Two months before Book accommodation, organise opera, ballet or cabaret tickets, check events calendars to find out what festivals will be on, and make reservations for high-end/popular restaurants.
Two weeks before Sign up for a local-led tour and start narrowing down your choice of museums, prepurchasing tickets online where possible to minimise ticket queues.
Two days before Pack your comfiest shoes to walk Paris' streets.
- Lonely Planet (www.lonelyplanet.com/paris) Destination information, hotel bookings, traveller forum and more.
- Paris Info (www.parisinfo.com) Comprehensive tourist-authority website.
- Sortiraparis (www.sortiraparis.com) Up-to-date calendar listing what's on around town.
- Bonjour Paris (www.bonjourparis.com) New openings, old favourites and upcoming events.
- HiP Paris (www.hipparis.com) Not only vacation rentals ('Haven in Paris') but articles and reviews by expat locals, too.
- An unforgettable introduction to the city is a river cruise (or hop-on, hop-off Batobus trip) along the Seine, floating past quintessentially Parisian landmarks like the Eiffel Tower, Louvre and Notre Dame.
- The metro is inexpensive, efficient and easy to use. Local buses are a scenic alternative.
- Prebook attractions online wherever possible to avoid standing in long ticket queues.
- Brush up on at least a few basic French phrases. Interacting with locals in French (even if only a little) is not only respectful but will make your time in the city infinitely more rewarding.
- Above all, don't try to cram too much into your schedule. Allow time to soak up the atmosphere of Paris' neighbourhoods – lingering over a coffee on a cafe terrace and exploring the backstreets are as much a part of the Parisian experience as visiting major sights.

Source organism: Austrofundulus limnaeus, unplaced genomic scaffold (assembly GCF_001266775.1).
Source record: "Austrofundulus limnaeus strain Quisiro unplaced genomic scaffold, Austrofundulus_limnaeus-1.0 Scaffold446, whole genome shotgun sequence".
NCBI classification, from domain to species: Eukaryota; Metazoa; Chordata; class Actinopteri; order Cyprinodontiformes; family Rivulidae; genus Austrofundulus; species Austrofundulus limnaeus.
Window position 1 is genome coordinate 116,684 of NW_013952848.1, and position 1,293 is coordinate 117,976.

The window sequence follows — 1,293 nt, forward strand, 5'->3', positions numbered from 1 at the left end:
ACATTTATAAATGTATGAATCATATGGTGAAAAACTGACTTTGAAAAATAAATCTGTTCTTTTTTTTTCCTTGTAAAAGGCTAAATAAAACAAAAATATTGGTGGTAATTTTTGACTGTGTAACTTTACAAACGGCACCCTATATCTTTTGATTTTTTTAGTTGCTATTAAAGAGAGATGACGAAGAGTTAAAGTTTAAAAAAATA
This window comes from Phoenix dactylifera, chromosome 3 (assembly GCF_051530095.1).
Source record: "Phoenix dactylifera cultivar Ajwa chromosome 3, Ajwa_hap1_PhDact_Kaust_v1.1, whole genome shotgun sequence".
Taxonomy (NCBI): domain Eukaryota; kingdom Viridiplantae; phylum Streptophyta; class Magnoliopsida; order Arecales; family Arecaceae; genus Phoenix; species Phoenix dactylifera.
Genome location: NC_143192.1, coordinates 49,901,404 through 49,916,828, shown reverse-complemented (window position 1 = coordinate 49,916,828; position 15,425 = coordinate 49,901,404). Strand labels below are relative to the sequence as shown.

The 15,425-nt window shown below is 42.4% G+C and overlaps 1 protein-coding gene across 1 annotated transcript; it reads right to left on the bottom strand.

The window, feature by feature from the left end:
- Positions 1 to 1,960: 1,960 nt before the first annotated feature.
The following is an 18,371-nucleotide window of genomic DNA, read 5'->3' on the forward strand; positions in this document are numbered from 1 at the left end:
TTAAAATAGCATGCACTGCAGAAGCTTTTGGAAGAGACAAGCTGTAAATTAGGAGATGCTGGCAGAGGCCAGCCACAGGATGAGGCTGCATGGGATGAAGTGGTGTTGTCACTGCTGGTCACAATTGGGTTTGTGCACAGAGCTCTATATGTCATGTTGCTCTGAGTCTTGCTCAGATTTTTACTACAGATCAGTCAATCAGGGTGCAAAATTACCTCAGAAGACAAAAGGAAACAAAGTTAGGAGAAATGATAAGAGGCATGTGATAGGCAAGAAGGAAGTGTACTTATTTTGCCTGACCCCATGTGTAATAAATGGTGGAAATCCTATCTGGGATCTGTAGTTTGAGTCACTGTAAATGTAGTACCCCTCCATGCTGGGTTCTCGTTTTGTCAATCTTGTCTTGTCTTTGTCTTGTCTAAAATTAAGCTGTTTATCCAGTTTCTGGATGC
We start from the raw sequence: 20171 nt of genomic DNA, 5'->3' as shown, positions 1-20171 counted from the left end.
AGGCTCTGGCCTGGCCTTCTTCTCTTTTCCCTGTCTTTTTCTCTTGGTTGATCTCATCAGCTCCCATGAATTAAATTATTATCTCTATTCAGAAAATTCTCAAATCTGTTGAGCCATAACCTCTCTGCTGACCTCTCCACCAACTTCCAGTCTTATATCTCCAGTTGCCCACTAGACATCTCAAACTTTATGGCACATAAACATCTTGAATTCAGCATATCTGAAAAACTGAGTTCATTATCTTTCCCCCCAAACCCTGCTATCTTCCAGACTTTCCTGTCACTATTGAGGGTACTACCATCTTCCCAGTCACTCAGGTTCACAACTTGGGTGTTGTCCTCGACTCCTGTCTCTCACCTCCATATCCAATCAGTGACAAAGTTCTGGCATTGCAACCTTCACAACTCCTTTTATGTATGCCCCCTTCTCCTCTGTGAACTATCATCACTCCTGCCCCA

- Check passport validity and visa requirements
- Arrange travel insurance
- Confirm airline baggage restrictions
- Book accommodation well ahead
- Make reservations for popular and/or high-end restaurants
- Buy tickets online for the Louvre, Eiffel Tower etc
- Organise international roaming on your phone if needed (and be sure to check roaming charges)
What to Take
- Comfortable shoes – Paris is best explored on foot
- Phrasebook – the more French you attempt, the more rewarding your visit will be
- Travel plug (adapter)
- Corkscrew (corked wine bottles are the norm; screw caps are rare); remember to pack it in your checked baggage for flights
What to Wear
As the cradle of haute couture, Paris is chic: don your smarter threads (and accessories such as scarves). You'll also stand out as a tourist less and therefore be less of a target for pickpockets. Dress up rather than down for the 'nicer' restaurants, clubs and bars – no jeans, shorts or trainers/sneakers.
Bring sturdy shoes whatever the season – cobbled streets aren't kind on high heels or thin soles.
When visiting religious sites, be sure to dress respectfully.